Suppose pumping functions in a digestive process, this difference in coordination can be referred to intestinal movements. The interradii of five-armed individuals can make a travelling wave, which resembles peristaltic motion for transporting liquid matter in intestine11. On the other hand, the six-armed interradii can bring a stationary wave as recognized in segmental motion for mixing solid matter11. Accordingly, this individual difference in the brittle star could cause even a functional difference. Such difference in function might be a reason why the majority of extant brittle stars show pentaradial symmetry, not hexaradial symmetry. Investigation into the function of pumping and comparative analyses of the efficiency between five- and six-armed bodies would provide more concrete understanding.

Previous studies explaining rhythmic movements in animals have built mathematical models assuming the existence of autonomous oscillatory activity of pacemaker neurons, so-called central pattern generators (CPGs)1,12,13,14,15. Robotics studies focusing on physical properties have also employed the idea of CPGs, as designed in each limb for locomotion3,4 and in intestinal wall for peristalsis16. Even apart from animals, protoplasmic movement in the true slime mold has inspired physicists and robotics researchers to build mathematical models related to the number of circularly arranged oscillators17,18. Although this unicellular organism has no nervous system, these models have instead assumed spatially distributed biochemical oscillators in the body, which are similar to CPGs in concept. In this perspective, our model without explicit CPGs helps us begin to understand how biological movements take advantage of morphology, independent of spontaneous oscillation in neurons or biochemicals.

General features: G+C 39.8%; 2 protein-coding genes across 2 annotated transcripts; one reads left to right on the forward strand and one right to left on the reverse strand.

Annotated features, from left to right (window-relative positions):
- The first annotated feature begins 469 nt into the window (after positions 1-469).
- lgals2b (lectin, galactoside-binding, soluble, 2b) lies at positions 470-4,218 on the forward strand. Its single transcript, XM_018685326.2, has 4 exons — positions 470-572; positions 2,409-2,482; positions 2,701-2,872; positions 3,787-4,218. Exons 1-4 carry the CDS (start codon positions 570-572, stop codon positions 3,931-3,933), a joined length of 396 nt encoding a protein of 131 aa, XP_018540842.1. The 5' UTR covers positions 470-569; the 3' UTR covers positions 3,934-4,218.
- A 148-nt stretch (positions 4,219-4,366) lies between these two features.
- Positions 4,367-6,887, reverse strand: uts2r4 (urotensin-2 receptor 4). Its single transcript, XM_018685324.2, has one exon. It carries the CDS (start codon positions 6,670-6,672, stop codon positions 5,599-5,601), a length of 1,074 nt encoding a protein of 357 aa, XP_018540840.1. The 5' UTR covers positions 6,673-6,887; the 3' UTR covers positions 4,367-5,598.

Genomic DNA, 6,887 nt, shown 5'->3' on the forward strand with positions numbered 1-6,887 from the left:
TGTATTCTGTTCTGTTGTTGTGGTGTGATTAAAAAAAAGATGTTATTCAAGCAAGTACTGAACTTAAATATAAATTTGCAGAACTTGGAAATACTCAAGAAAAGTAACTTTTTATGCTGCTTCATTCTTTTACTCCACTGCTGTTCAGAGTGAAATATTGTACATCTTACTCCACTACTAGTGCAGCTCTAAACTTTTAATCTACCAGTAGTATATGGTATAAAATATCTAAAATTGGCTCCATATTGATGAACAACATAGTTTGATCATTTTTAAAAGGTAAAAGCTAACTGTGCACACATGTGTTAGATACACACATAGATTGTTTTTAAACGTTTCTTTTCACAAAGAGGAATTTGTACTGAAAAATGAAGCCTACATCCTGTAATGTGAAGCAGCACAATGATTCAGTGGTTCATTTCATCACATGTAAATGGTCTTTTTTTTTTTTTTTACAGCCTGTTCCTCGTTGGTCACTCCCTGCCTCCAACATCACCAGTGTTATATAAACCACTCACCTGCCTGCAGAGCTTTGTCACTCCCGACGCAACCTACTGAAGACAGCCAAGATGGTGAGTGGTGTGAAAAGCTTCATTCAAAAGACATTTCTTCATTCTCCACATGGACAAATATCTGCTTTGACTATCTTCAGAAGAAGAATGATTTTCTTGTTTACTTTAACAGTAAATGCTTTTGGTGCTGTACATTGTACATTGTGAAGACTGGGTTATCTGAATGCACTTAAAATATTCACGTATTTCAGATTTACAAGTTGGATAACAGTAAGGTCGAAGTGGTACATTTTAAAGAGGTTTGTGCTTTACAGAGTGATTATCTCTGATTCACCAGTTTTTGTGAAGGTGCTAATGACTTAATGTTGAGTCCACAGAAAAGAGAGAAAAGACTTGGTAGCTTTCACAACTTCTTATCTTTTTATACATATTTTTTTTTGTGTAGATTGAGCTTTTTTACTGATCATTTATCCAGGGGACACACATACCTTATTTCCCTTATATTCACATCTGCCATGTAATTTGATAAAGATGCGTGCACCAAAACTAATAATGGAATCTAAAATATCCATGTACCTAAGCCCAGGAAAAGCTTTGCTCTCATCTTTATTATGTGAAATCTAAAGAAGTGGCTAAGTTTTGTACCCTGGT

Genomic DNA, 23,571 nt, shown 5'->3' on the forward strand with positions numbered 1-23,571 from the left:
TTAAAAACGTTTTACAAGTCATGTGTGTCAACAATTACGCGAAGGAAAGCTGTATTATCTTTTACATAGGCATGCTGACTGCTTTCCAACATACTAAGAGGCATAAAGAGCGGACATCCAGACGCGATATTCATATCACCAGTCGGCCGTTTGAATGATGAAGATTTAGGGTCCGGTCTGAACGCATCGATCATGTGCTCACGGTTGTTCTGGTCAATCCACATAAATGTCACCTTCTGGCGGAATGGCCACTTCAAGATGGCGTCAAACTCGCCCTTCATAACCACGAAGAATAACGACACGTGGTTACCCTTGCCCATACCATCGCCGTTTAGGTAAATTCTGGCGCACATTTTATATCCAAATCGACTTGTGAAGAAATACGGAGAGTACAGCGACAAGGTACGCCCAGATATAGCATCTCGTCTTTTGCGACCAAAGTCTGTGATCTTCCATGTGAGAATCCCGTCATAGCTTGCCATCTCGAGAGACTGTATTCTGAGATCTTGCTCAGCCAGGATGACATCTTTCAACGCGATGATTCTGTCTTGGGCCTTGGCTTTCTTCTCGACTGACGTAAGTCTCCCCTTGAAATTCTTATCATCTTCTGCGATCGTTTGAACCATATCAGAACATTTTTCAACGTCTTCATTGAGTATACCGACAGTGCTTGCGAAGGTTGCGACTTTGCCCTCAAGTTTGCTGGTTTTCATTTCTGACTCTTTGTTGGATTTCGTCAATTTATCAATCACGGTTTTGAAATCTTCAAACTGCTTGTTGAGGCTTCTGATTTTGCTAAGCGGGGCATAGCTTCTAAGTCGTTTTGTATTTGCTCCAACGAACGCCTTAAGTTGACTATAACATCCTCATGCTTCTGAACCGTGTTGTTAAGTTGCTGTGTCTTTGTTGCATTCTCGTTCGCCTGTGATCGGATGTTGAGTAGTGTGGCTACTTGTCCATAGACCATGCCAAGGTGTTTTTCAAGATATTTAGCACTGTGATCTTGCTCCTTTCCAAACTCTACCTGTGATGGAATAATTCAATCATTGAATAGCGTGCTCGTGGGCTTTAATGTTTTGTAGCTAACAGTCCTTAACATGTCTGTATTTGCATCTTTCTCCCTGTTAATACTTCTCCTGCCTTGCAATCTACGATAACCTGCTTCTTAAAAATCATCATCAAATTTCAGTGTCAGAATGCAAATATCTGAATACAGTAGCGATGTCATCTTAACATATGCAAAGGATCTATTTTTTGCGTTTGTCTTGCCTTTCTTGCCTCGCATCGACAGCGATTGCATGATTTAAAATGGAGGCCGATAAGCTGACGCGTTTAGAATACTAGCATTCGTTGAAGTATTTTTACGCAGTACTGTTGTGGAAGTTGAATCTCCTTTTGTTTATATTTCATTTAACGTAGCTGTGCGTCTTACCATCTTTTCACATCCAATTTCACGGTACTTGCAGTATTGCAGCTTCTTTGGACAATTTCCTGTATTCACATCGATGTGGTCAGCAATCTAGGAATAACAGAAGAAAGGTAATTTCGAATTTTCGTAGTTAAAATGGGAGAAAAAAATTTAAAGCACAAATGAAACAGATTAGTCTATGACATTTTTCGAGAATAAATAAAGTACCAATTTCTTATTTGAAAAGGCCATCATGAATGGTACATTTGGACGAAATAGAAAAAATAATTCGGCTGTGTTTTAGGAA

Although each pumping phase can be initiated singly by a non-neuronal interaction in the model, a series of pumping phases periodically occurred in the long run (Figs 1a, 3a). It could be supposed that long-term cycles of some matter such as neurotransmitters contribute to the initiation of pumping phases. The balance of neuronal and non-neuronal interactions in realizing the whole phenomenon of pumping should be investigated in further studies.

## Methods

Intact adult individuals of the green brittle star Ophiarachna incrassata (Lamarck, 1816) were used in this study. They were obtained commercially and reared in laboratory aquariums (600 mm × 600 mm × 600 mm) filled with artificial seawater at 25–28 °C (TetraMarin Salt Pro, Tetra Japan Co, Tokyo, Japan; salinity, 32–35‰). The disks ranged 2–5 cm in diameter and mostly had five symmetric arms. We also obtained an individual that had six arms with a 4 cm diameter disk.